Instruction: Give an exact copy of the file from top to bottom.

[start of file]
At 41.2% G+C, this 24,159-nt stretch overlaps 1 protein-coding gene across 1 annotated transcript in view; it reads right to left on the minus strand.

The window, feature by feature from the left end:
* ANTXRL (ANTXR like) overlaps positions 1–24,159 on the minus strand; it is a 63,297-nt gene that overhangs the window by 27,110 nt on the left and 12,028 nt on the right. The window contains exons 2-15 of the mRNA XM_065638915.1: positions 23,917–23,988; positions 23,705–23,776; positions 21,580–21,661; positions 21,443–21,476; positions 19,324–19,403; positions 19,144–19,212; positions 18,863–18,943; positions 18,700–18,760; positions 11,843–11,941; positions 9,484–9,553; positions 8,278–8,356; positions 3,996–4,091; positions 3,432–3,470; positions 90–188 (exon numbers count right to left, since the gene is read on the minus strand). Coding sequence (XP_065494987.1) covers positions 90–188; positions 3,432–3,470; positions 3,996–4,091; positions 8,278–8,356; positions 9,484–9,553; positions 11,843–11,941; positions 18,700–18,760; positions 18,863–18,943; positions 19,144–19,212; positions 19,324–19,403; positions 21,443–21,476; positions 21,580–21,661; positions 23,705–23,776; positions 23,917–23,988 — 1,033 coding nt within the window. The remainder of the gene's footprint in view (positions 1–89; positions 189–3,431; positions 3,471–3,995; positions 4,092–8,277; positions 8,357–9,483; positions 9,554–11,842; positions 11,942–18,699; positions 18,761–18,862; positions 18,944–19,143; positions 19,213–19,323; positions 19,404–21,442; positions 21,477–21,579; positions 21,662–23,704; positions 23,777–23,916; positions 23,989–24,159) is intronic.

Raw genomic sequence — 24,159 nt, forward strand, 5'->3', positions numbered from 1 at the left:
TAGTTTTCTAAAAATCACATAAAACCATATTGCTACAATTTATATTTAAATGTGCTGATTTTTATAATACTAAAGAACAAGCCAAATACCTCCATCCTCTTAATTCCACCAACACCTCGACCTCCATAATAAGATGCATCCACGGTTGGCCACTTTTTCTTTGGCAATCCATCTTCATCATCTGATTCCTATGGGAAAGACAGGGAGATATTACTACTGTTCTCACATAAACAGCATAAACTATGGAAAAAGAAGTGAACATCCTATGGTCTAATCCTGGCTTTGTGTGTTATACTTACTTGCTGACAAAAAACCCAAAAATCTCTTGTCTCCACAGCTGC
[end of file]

At 41.2% G+C, this 24,159-nt stretch overlaps 1 protein-coding gene across 1 annotated transcript in view; it reads right to left on the minus strand.

The window, feature by feature from the left end:
* ANTXRL (ANTXR like) overlaps positions 1–24,159 on the minus strand; it is a 63,297-nt gene that overhangs the window by 27,110 nt on the left and 12,028 nt on the right. The window contains exons 2-15 of the mRNA XM_065638915.1: positions 23,917–23,988; positions 23,705–23,776; positions 21,580–21,661; positions 21,443–21,476; positions 19,324–19,403; positions 19,144–19,212; positions 18,863–18,943; positions 18,700–18,760; positions 11,843–11,941; positions 9,484–9,553; positions 8,278–8,356; positions 3,996–4,091; positions 3,432–3,470; positions 90–188 (exon numbers count right to left, since the gene is read on the minus strand). Coding sequence (XP_065494987.1) covers positions 90–188; positions 3,432–3,470; positions 3,996–4,091; positions 8,278–8,356; positions 9,484–9,553; positions 11,843–11,941; positions 18,700–18,760; positions 18,863–18,943; positions 19,144–19,212; positions 19,324–19,403; positions 21,443–21,476; positions 21,580–21,661; positions 23,705–23,776; positions 23,917–23,988 — 1,033 coding nt within the window. The remainder of the gene's footprint in view (positions 1–89; positions 189–3,431; positions 3,471–3,995; positions 4,092–8,277; positions 8,357–9,483; positions 9,554–11,842; positions 11,942–18,699; positions 18,761–18,862; positions 18,944–19,143; positions 19,213–19,323; positions 19,404–21,442; positions 21,477–21,579; positions 21,662–23,704; positions 23,777–23,916; positions 23,989–24,159) is intronic.

Raw genomic sequence — 24,159 nt, forward strand, 5'->3', positions numbered from 1 at the left:
TAGTTTTCTAAAAATCACATAAAACCATATTGCTACAATTTATATTTAAATGTGCTGATTTTTATAATACTAAAGAACAAGCCAAATACCTCCATCCTCTTAATTCCACCAACACCTCGACCTCCATAATAAGATGCATCCACGGTTGGCCACTTTTTCTTTGGCAATCCATCTTCATCATCTGATTCCTATGGGAAAGACAGGGAGATATTACTACTGTTCTCACATAAACAGCATAAACTATGGAAAAAGAAGTGAACATCCTATGGTCTAATCCTGGCTTTGTGTGTTATACTTACTTGCTGACAAAAAACCCAAAAATCTCTTGTCTCCACAGCTGC